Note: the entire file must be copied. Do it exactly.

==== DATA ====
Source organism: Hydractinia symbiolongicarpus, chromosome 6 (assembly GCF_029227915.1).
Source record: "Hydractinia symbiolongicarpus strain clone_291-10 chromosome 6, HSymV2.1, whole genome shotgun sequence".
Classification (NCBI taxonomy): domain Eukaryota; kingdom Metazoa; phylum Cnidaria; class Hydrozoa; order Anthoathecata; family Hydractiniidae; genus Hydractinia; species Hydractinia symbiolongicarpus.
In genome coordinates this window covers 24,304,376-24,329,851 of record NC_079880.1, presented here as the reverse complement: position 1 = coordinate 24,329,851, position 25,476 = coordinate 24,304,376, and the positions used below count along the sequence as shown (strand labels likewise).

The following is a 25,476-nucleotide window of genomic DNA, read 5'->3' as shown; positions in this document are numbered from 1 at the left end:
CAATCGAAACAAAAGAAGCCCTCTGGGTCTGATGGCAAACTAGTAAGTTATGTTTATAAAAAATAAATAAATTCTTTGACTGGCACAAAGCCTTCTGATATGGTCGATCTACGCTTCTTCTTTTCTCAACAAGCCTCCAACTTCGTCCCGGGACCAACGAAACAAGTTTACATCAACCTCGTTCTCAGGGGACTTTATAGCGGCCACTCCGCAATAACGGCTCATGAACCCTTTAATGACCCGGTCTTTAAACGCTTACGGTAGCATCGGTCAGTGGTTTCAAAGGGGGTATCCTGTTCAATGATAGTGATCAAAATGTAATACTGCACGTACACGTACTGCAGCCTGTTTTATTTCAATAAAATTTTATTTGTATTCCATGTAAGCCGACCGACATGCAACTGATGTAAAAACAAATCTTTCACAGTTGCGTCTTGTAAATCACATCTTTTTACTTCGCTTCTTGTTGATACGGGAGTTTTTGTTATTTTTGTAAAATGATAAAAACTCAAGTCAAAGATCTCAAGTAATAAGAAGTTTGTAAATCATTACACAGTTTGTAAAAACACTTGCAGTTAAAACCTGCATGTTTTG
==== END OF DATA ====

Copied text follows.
Source organism: Hydractinia symbiolongicarpus, chromosome 6 (assembly GCF_029227915.1).
Source record: "Hydractinia symbiolongicarpus strain clone_291-10 chromosome 6, HSymV2.1, whole genome shotgun sequence".
Classification (NCBI taxonomy): domain Eukaryota; kingdom Metazoa; phylum Cnidaria; class Hydrozoa; order Anthoathecata; family Hydractiniidae; genus Hydractinia; species Hydractinia symbiolongicarpus.
In genome coordinates this window covers 24,304,376-24,329,851 of record NC_079880.1, presented here as the reverse complement: position 1 = coordinate 24,329,851, position 25,476 = coordinate 24,304,376, and the positions used below count along the sequence as shown (strand labels likewise).

The following is a 25,476-nucleotide window of genomic DNA, read 5'->3' as shown; positions in this document are numbered from 1 at the left end:
CAATCGAAACAAAAGAAGCCCTCTGGGTCTGATGGCAAACTAGTAAGTTATGTTTATAAAAAATAAATAAATTCTTTGACTGGCACAAAGCCTTCTGATATGGTCGATCTACGCTTCTTCTTTTCTCAACAAGCCTCCAACTTCGTCCCGGGACCAACGAAACAAGTTTACATCAACCTCGTTCTCAGGGGACTTTATAGCGGCCACTCCGCAATAACGGCTCATGAACCCTTTAATGACCCGGTCTTTAAACGCTTACGGTAGCATCGGTCAGTGGTTTCAAAGGGGGTATCCTGTTCAATGATAGTGATCAAAATGTAATACTGCACGTACACGTACTGCAGCCTGTTTTATTTCAATAAAATTTTATTTGTATTCCATGTAAGCCGACCGACATGCAACTGATGTAAAAACAAATCTTTCACAGTTGCGTCTTGTAAATCACATCTTTTTACTTCGCTTCTTGTTGATACGGGAGTTTTTGTTATTTTTGTAAAATGATAAAAACTCAAGTCAAAGATCTCAAGTAATAAGAAGTTTGTAAATCATTACACAGTTTGTAAAAACACTTGCAGTTAAAACCTGCATGTTTTG